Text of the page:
Austria migrant tragedy suspects appear in court
Four defendants appeared in court in Hungary on Saturday over Austria’s migrant truck tragedy, as a “horrified and heartbroken” U.N. chief called for concerted action to end Europe’s refugee crisis.
Police believe the three Bulgarians and one Afghan held over the 71 deaths to be low-ranking members of one of the numerous human trafficking gangs that many of the tens of thousands of migrants coming to Europe pay for help.
Reacting to the gruesome Austrian find and a new Mediterranean shipwreck, U.N. Secretary General Ban Ki-moon said Friday that the migrant crisis is a “human tragedy that requires a determined collective political response.”
“I appeal to all governments involved to provide comprehensive responses, expand safe and legal channels of migration and act with humanity, compassion and in accordance with their international obligations.”
The abandoned truck, found Thursday on an Austrian motor- way in the baking sun near the Hungary border, contained the tightly packed, decomposing bodies of 59 men, eight women and four children including a little girl. They were thought to be Syrians.
Sparking revulsion across Europe, the tragic discovery highlighted the dangers faced by people fleeing conflict and hardship in the Middle East and Africa even once they reach Europe, with many putting their fate in the hands of profit-hungry people smugglers.
It came as yet another boat crammed with desperate migrants sank in the Mediterranean off Libya.
The coastguard hiked Saturday the death toll to 111 but said that “dozens” were still missing. A total of 198 among the 400 on board have been rescued.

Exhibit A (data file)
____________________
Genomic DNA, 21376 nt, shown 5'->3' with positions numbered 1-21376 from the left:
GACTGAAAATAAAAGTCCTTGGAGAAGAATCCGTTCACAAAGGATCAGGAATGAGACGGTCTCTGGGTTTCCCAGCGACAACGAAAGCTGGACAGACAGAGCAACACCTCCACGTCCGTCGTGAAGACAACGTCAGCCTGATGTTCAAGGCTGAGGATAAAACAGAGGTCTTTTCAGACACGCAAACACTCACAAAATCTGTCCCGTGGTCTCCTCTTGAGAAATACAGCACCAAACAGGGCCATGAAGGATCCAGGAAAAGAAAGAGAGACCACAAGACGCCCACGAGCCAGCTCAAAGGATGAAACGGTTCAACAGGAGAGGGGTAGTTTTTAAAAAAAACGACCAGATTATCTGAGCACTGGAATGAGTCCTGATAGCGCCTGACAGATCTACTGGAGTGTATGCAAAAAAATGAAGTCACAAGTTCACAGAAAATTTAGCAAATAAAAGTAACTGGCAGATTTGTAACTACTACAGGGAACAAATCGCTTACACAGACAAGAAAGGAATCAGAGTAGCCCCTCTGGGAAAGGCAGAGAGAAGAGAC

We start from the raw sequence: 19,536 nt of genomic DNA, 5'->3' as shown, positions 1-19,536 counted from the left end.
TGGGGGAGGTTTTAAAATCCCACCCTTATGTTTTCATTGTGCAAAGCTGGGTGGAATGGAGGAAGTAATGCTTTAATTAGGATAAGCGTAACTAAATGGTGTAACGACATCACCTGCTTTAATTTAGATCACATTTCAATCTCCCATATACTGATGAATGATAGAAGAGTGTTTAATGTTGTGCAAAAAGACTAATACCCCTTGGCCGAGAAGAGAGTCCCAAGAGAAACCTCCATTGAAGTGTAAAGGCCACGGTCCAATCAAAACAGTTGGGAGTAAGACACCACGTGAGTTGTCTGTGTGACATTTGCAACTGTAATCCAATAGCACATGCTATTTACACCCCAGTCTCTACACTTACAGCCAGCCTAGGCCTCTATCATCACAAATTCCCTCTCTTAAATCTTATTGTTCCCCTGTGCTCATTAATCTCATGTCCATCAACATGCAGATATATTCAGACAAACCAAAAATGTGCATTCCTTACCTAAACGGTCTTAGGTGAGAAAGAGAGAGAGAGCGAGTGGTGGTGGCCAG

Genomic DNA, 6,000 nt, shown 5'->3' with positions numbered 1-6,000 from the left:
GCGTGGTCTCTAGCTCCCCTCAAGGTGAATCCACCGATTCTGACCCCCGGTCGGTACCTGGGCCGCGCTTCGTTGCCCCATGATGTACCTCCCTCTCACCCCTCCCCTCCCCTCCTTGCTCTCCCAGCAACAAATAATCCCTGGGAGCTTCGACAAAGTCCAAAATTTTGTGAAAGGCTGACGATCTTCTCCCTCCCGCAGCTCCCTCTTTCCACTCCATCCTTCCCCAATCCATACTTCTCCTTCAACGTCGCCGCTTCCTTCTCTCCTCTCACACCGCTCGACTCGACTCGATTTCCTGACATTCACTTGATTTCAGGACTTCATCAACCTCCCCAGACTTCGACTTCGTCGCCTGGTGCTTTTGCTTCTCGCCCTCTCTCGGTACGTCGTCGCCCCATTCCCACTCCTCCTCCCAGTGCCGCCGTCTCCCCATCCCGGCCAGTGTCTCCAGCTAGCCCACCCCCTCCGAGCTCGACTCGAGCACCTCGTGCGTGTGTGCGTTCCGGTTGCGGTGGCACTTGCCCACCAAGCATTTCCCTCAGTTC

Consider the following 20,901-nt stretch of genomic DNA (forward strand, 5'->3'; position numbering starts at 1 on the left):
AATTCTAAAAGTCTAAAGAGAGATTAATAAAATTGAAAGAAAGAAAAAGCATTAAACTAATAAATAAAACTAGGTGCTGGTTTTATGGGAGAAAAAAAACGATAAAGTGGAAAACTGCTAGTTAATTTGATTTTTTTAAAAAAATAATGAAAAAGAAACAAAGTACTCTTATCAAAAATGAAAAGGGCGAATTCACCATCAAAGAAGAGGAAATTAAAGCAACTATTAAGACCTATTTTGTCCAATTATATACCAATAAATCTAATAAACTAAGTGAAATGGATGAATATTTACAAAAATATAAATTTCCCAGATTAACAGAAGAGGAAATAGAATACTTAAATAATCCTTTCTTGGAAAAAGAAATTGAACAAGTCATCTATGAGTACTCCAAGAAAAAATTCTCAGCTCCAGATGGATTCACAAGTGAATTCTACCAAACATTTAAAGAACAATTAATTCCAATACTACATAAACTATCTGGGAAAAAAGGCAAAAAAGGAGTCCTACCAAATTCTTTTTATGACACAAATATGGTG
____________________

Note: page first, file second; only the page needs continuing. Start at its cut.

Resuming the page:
The United Nations estimates 300,000 people have fled conflict and hardship in the Middle East and Africa for a better life in Europe this year, and 2,500 more have died in the attempt, mostly in the Mediterranean.
“My little sister, someone climbed on her back and pushed her down. When I saw her for the last time, she was underwater with him on top of her,” Pakistani Shefaz Hamza, 17, a survivor who also lost his mother in the latest tragedy, told AFP in Libya.
In Hungary, the four men including the truck’s alleged owner and drivers arrived Saturday afternoon at the court in Kecskemet, some 100 kilometers (60 miles) north of the Serbian border that some 140,000 have crossed this year.
Prosecutors said they wanted the four remanded in custody for a month due to the “exceptional nature of the crime, the subsequent deaths of the smuggled persons and the perpetration of the criminal act of people-smuggling in a businesslike manner.”
The four suspects — two of them appearing to be in their 30s and the others around 50 — were in separate police cars that swooped in a convoy into the courtyard. They were led inside in handcuffs.
Austrian motorway maintenance workers alerted police after noticing “decomposing body fluids” dripping from the truck. TV images showed flies buzzing around the back of the vehicle.
German Chancellor Angela Merkel, appealing together with Austrian Chancellor Werner Faymann for a swift reform of European rules to share out migrants more fairly among the 28-strong EU, called it a “warning” to Europe.
Faymann said Friday that EU subsidies to EU members that oppose such a move — which include eastern members of the bloc and Britain — should potentially be cut “to increase the political pressure.”